I know the truth of my situation. I've stated it actually. I stay away from using my cards unless I have some kind of emergency (something breaks, one of the kids needs something blah blah blah). I wasn't always that way but I'm young and young people make mistakes. I know the error of my ways now and I don't continue the same bad spending habits anymore. I don't know it just seems logical that in order to start living within my means I need to eliminate some of my bills. Saving money and continuing to go further into debt doesn't make much sense. Once I eliminate the cc bill, that money will go into savings. I'm not there yet.

          And based on some of the responses of Maat's I saw I went back and read some of his other responses.......yeah.

          Comment


            #35
            I bounced back and forth on getting gazelle intense on knocking out debt and saving 3-6 months income. I wanted all of my debt gone ASAP (and still do) and wanted a cushion. Now that we are jobless, I'm glad I mostly sided on savings, as we've needed that cushion.

            I say save, baby!

            Comment


              #36
              Originally posted by SacredFaerie View Post
              If I did that one of my bills would have to suffer. I can do that but I will end up pulling it right back out. In order to get my credit to where I can get a mortgage and a different car (drive a two door need a four door) I'm trying to get rid of the Capital One debt ASAP. I've posted the whole basic outlook in another thread. (The one you asked me about it in.)
              I posted here before I read your details on the other thread. I posted a response there.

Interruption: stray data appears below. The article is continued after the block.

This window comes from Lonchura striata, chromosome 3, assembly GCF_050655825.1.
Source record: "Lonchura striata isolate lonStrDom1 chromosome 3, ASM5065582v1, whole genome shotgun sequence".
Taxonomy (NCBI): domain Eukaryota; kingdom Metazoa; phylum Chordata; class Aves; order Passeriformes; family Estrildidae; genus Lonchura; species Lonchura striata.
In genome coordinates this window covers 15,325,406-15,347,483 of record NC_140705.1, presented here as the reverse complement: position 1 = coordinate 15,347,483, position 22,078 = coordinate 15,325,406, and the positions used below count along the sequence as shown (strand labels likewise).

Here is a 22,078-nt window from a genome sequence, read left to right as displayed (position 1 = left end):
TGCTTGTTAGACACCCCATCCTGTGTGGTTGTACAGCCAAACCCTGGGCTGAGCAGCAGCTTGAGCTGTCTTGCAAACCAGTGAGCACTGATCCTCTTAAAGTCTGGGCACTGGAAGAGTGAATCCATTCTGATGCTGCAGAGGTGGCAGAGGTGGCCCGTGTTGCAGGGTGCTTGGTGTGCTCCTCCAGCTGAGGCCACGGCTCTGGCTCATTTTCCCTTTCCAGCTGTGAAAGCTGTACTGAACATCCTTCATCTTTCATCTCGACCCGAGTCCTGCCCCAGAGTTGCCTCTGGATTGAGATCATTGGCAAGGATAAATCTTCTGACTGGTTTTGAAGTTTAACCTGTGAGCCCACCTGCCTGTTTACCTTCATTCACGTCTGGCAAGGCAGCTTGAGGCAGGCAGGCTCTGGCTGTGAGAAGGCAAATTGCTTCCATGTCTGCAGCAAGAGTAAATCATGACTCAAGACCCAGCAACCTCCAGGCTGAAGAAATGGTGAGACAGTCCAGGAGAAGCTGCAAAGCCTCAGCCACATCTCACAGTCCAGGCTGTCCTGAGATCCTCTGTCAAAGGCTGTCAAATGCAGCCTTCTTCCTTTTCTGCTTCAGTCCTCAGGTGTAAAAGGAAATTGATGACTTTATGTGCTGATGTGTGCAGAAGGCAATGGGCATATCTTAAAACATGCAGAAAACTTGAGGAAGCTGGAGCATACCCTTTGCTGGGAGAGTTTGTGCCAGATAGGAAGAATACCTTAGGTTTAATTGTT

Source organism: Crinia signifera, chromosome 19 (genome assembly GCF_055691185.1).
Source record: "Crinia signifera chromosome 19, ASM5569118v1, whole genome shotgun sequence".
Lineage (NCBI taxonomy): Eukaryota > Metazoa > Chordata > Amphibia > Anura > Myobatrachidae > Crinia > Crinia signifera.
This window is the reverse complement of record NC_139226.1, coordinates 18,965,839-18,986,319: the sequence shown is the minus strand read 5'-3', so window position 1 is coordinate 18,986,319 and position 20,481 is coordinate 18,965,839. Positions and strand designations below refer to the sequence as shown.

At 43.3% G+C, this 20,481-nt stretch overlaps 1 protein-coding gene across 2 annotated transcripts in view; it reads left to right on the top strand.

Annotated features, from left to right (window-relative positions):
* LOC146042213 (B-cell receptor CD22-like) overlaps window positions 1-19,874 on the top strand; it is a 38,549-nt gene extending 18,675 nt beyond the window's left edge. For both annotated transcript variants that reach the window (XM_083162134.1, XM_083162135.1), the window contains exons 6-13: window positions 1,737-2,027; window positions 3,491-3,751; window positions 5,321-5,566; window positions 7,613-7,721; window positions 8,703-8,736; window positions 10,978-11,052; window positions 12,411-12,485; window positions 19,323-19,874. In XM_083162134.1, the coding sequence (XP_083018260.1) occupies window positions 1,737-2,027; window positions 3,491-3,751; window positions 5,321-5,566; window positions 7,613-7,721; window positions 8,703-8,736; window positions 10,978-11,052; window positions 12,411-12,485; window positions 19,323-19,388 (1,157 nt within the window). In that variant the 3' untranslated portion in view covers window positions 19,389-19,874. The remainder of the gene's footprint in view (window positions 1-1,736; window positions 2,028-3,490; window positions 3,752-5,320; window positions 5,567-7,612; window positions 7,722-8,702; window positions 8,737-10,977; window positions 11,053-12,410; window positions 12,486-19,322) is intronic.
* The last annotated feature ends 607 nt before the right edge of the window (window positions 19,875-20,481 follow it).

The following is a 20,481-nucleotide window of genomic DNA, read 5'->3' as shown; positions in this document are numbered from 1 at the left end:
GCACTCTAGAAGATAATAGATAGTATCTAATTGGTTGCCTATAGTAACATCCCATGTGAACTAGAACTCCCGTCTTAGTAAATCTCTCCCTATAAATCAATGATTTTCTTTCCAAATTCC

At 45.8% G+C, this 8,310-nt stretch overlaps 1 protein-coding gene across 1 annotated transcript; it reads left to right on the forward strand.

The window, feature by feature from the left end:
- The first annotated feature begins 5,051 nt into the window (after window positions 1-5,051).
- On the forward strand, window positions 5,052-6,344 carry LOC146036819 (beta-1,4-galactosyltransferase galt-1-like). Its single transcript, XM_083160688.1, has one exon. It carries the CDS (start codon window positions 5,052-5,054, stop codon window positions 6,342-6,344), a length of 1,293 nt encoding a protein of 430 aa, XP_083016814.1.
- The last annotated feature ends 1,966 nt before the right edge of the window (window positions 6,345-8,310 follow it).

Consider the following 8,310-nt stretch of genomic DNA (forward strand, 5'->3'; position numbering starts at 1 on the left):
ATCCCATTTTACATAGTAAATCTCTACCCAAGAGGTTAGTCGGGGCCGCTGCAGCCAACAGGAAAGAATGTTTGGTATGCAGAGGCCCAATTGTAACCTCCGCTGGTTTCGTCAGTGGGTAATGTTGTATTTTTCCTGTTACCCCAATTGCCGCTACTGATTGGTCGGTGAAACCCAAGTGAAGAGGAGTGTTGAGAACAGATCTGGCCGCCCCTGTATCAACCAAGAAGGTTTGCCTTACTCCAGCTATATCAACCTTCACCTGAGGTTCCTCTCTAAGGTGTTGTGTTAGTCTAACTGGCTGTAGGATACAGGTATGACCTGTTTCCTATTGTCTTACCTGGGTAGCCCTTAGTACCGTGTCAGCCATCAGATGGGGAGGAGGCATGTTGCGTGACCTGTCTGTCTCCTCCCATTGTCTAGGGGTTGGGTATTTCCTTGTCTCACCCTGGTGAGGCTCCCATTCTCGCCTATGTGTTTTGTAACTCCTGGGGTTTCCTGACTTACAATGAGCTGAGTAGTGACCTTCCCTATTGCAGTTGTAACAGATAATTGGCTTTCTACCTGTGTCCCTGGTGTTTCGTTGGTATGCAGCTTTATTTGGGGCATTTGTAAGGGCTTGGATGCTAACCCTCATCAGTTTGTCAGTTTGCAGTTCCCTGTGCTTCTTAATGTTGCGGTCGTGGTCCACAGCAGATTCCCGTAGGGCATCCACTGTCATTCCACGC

Your situation is impossible to resolve as is. Your expenses are way too high for your income. You need to make some drastic changes to fix what is going on. I agree that saving even $5/check won't work for you until you slash expenses and boost income. I wish you luck.
              Steve

              * Despite the high cost of living, it remains very popular.
              * Why should I pay for my daughter's education when she already knows everything?
              * There are no shortcuts to anywhere worth going.

              Comment


                #37
                Originally posted by MoneyTrev View Post
                There's only 2 reasons that you can't save money.

                1. You don't want to.
                2. You can't.
                Eh. I don't know. I think sometimes that being overwhelmed and emotional can hinder savings much more than your brain does. I was in this situation last week. We settled up with someone who we owed money to and he owed money to us (for farm work each did for the other), so we had to figure out what the final amount was. We ended up owing him, and his wife wants us to pay by 12/31, so it can be in this tax year.

                I couldn't think for 2 days. All I could see was that number staring up at me. When I came home from that meeting, I started crying and saying "put this on ebay" and "put that in the classifieds" and "can we take my Christmas present back?" It actually took me 4 days to sort it all out in my head, and now we have a plan. We might not pay all of it back by 12/31, but most of it will be.

                Comment


                  #38
                  I know several people that not only insist that they can't save money, they seem to have no interest in doing so. Even though they are full of stress, they still seem perfectly content living paycheck to paycheck. It doesn't make any sense to me at all. a good friend of mine is currently having major marriage problems that started over money issues. At no point when I was talking with him about it did he even hint at the possibility of getting their finances in order. In fact, all that he did talk about was spending a bunch of money on the New Years Eve party that he is hosting at his house.
                  Brian

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                    #39
                    I think it's because people (my self included) do not want to give up anything. Take my sister she loses her 3bd 2 bath home and have to move rather than getting a smaller place she gets a 3bd 2 bath apartment(living by herself because her and my BIL separated and her kids moved out, both boys who could have shared a room) and every month her rent money is late. Now she has satellite and paying for a receiver for 3 rooms rather than just one